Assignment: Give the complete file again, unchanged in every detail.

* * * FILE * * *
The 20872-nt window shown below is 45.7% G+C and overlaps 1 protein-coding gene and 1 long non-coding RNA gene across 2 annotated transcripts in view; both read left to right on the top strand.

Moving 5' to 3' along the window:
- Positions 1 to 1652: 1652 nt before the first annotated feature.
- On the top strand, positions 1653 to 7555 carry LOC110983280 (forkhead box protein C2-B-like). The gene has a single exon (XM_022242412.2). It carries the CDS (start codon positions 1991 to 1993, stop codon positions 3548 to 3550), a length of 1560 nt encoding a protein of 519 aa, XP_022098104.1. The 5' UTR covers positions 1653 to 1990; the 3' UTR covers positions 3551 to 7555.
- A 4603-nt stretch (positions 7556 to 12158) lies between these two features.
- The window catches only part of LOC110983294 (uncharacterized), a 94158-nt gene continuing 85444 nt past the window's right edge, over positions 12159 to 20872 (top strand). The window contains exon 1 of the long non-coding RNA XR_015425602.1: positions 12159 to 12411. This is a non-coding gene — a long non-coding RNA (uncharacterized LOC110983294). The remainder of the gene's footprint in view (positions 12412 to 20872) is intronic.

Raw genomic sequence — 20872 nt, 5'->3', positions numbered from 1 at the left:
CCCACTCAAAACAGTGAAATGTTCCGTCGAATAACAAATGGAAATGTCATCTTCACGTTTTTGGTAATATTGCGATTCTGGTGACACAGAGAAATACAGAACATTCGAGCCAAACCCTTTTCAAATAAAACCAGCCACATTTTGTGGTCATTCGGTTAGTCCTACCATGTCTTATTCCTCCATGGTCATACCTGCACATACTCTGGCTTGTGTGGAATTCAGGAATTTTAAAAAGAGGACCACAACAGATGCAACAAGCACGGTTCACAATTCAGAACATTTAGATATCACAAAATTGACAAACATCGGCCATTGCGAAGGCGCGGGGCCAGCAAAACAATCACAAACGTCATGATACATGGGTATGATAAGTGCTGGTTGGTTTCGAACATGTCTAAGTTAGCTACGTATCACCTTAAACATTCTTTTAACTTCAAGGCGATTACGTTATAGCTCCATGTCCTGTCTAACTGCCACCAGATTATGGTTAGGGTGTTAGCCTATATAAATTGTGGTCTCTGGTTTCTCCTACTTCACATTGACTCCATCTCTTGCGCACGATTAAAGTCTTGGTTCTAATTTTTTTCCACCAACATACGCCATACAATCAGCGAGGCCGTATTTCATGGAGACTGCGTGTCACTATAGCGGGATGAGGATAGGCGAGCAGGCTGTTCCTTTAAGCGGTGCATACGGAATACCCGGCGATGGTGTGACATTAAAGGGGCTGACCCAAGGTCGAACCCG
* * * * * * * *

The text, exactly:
The 20872-nt window shown below is 45.7% G+C and overlaps 1 protein-coding gene and 1 long non-coding RNA gene across 2 annotated transcripts in view; both read left to right on the top strand.

Moving 5' to 3' along the window:
- Positions 1 to 1652: 1652 nt before the first annotated feature.
- On the top strand, positions 1653 to 7555 carry LOC110983280 (forkhead box protein C2-B-like). The gene has a single exon (XM_022242412.2). It carries the CDS (start codon positions 1991 to 1993, stop codon positions 3548 to 3550), a length of 1560 nt encoding a protein of 519 aa, XP_022098104.1. The 5' UTR covers positions 1653 to 1990; the 3' UTR covers positions 3551 to 7555.
- A 4603-nt stretch (positions 7556 to 12158) lies between these two features.
- The window catches only part of LOC110983294 (uncharacterized), a 94158-nt gene continuing 85444 nt past the window's right edge, over positions 12159 to 20872 (top strand). The window contains exon 1 of the long non-coding RNA XR_015425602.1: positions 12159 to 12411. This is a non-coding gene — a long non-coding RNA (uncharacterized LOC110983294). The remainder of the gene's footprint in view (positions 12412 to 20872) is intronic.

Raw genomic sequence — 20872 nt, 5'->3', positions numbered from 1 at the left:
CCCACTCAAAACAGTGAAATGTTCCGTCGAATAACAAATGGAAATGTCATCTTCACGTTTTTGGTAATATTGCGATTCTGGTGACACAGAGAAATACAGAACATTCGAGCCAAACCCTTTTCAAATAAAACCAGCCACATTTTGTGGTCATTCGGTTAGTCCTACCATGTCTTATTCCTCCATGGTCATACCTGCACATACTCTGGCTTGTGTGGAATTCAGGAATTTTAAAAAGAGGACCACAACAGATGCAACAAGCACGGTTCACAATTCAGAACATTTAGATATCACAAAATTGACAAACATCGGCCATTGCGAAGGCGCGGGGCCAGCAAAACAATCACAAACGTCATGATACATGGGTATGATAAGTGCTGGTTGGTTTCGAACATGTCTAAGTTAGCTACGTATCACCTTAAACATTCTTTTAACTTCAAGGCGATTACGTTATAGCTCCATGTCCTGTCTAACTGCCACCAGATTATGGTTAGGGTGTTAGCCTATATAAATTGTGGTCTCTGGTTTCTCCTACTTCACATTGACTCCATCTCTTGCGCACGATTAAAGTCTTGGTTCTAATTTTTTTCCACCAACATACGCCATACAATCAGCGAGGCCGTATTTCATGGAGACTGCGTGTCACTATAGCGGGATGAGGATAGGCGAGCAGGCTGTTCCTTTAAGCGGTGCATACGGAATACCCGGCGATGGTGTGACATTAAAGGGGCTGACCCAAGGTCGAACCCG